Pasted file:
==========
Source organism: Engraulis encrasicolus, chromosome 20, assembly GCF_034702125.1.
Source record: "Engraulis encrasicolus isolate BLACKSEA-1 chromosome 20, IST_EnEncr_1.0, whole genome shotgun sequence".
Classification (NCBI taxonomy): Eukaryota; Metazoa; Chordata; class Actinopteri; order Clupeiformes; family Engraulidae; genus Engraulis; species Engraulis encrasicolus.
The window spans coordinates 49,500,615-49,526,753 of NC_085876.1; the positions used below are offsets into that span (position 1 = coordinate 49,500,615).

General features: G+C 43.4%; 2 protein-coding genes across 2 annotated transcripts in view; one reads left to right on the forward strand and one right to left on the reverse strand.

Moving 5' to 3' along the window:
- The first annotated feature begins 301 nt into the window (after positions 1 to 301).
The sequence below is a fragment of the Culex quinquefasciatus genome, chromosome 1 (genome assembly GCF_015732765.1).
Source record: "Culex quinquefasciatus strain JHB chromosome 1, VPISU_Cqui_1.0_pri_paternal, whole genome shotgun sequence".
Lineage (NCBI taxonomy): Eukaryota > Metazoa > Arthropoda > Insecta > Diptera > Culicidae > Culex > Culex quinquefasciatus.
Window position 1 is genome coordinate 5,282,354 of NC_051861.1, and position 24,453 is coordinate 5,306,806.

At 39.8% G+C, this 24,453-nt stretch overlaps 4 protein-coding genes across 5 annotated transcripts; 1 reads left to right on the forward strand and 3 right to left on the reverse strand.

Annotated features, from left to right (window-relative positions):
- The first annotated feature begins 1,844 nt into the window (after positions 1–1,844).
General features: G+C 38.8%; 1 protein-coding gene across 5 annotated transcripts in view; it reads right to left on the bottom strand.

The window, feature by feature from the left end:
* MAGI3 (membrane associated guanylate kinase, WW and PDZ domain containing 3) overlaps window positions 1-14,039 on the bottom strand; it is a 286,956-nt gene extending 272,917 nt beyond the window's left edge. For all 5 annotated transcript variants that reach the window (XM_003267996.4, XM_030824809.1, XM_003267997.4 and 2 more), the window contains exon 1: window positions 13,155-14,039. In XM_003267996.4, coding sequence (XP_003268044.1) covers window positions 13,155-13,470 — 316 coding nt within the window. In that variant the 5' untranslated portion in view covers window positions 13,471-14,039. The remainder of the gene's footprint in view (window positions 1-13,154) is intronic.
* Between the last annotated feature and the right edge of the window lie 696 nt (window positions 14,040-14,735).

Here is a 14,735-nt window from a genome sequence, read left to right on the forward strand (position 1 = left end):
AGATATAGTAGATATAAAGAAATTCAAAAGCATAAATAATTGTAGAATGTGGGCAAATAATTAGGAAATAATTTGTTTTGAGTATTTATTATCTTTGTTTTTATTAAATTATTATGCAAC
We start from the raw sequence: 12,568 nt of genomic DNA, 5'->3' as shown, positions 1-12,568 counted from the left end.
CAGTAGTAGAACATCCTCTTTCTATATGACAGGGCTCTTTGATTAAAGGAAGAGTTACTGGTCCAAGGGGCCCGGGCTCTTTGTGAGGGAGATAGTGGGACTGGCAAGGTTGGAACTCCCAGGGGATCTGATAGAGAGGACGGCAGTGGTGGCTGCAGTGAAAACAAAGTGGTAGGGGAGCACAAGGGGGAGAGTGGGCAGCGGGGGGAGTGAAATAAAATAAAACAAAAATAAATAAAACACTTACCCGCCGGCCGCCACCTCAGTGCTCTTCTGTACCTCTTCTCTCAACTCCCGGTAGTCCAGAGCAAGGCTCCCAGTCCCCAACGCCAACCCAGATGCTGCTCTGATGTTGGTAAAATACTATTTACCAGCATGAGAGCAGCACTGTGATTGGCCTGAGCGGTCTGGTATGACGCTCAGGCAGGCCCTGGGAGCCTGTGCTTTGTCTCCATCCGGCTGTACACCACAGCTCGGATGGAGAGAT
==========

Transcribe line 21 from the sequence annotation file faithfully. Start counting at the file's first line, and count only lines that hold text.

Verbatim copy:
We start from the raw sequence: 12,568 nt of genomic DNA, 5'->3' as shown, positions 1-12,568 counted from the left end.